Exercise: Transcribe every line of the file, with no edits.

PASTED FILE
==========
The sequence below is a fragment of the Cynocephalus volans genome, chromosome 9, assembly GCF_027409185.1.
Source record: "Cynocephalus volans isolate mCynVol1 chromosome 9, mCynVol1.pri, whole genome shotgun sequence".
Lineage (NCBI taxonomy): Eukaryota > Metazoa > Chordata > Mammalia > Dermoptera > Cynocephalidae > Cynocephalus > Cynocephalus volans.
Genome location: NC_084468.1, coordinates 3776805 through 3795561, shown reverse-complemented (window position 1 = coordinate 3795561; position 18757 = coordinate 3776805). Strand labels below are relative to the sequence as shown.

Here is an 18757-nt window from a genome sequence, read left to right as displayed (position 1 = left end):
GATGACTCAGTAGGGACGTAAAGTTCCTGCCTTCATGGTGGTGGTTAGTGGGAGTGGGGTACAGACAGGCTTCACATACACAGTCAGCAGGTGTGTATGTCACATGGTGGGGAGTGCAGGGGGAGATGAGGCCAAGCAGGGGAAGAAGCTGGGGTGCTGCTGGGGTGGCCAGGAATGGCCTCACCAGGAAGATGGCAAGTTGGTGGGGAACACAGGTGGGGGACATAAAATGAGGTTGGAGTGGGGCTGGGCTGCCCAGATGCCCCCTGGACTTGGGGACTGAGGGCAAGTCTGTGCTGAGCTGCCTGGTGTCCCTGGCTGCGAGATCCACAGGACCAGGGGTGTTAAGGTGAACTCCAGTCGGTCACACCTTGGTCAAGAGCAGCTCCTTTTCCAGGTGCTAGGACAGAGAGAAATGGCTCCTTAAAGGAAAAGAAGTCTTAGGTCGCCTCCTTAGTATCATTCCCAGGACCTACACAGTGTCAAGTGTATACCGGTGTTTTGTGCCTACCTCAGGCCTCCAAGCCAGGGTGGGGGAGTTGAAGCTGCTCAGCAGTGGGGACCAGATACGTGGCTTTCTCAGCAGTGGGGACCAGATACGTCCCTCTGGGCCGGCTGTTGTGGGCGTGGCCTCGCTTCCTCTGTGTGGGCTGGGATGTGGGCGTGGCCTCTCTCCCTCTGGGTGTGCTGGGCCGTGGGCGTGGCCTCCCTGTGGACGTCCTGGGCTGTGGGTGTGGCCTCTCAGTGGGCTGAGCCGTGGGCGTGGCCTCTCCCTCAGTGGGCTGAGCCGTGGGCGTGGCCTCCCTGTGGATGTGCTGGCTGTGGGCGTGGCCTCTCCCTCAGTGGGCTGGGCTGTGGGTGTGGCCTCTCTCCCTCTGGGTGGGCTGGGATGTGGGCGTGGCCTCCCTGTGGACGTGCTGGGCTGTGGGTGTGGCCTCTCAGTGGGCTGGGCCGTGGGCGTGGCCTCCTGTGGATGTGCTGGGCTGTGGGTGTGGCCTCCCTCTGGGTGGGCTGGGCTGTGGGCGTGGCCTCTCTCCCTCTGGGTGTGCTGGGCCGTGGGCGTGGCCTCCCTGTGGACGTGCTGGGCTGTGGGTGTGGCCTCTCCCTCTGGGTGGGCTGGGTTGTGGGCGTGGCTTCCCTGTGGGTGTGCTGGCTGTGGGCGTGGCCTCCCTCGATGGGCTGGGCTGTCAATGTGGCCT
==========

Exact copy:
The sequence below is a fragment of the Cynocephalus volans genome, chromosome 9, assembly GCF_027409185.1.
Source record: "Cynocephalus volans isolate mCynVol1 chromosome 9, mCynVol1.pri, whole genome shotgun sequence".
Lineage (NCBI taxonomy): Eukaryota > Metazoa > Chordata > Mammalia > Dermoptera > Cynocephalidae > Cynocephalus > Cynocephalus volans.
Genome location: NC_084468.1, coordinates 3776805 through 3795561, shown reverse-complemented (window position 1 = coordinate 3795561; position 18757 = coordinate 3776805). Strand labels below are relative to the sequence as shown.

Here is an 18757-nt window from a genome sequence, read left to right as displayed (position 1 = left end):
GATGACTCAGTAGGGACGTAAAGTTCCTGCCTTCATGGTGGTGGTTAGTGGGAGTGGGGTACAGACAGGCTTCACATACACAGTCAGCAGGTGTGTATGTCACATGGTGGGGAGTGCAGGGGGAGATGAGGCCAAGCAGGGGAAGAAGCTGGGGTGCTGCTGGGGTGGCCAGGAATGGCCTCACCAGGAAGATGGCAAGTTGGTGGGGAACACAGGTGGGGGACATAAAATGAGGTTGGAGTGGGGCTGGGCTGCCCAGATGCCCCCTGGACTTGGGGACTGAGGGCAAGTCTGTGCTGAGCTGCCTGGTGTCCCTGGCTGCGAGATCCACAGGACCAGGGGTGTTAAGGTGAACTCCAGTCGGTCACACCTTGGTCAAGAGCAGCTCCTTTTCCAGGTGCTAGGACAGAGAGAAATGGCTCCTTAAAGGAAAAGAAGTCTTAGGTCGCCTCCTTAGTATCATTCCCAGGACCTACACAGTGTCAAGTGTATACCGGTGTTTTGTGCCTACCTCAGGCCTCCAAGCCAGGGTGGGGGAGTTGAAGCTGCTCAGCAGTGGGGACCAGATACGTGGCTTTCTCAGCAGTGGGGACCAGATACGTCCCTCTGGGCCGGCTGTTGTGGGCGTGGCCTCGCTTCCTCTGTGTGGGCTGGGATGTGGGCGTGGCCTCTCTCCCTCTGGGTGTGCTGGGCCGTGGGCGTGGCCTCCCTGTGGACGTCCTGGGCTGTGGGTGTGGCCTCTCAGTGGGCTGAGCCGTGGGCGTGGCCTCTCCCTCAGTGGGCTGAGCCGTGGGCGTGGCCTCCCTGTGGATGTGCTGGCTGTGGGCGTGGCCTCTCCCTCAGTGGGCTGGGCTGTGGGTGTGGCCTCTCTCCCTCTGGGTGGGCTGGGATGTGGGCGTGGCCTCCCTGTGGACGTGCTGGGCTGTGGGTGTGGCCTCTCAGTGGGCTGGGCCGTGGGCGTGGCCTCCTGTGGATGTGCTGGGCTGTGGGTGTGGCCTCCCTCTGGGTGGGCTGGGCTGTGGGCGTGGCCTCTCTCCCTCTGGGTGTGCTGGGCCGTGGGCGTGGCCTCCCTGTGGACGTGCTGGGCTGTGGGTGTGGCCTCTCCCTCTGGGTGGGCTGGGTTGTGGGCGTGGCTTCCCTGTGGGTGTGCTGGCTGTGGGCGTGGCCTCCCTCGATGGGCTGGGCTGTCAATGTGGCCT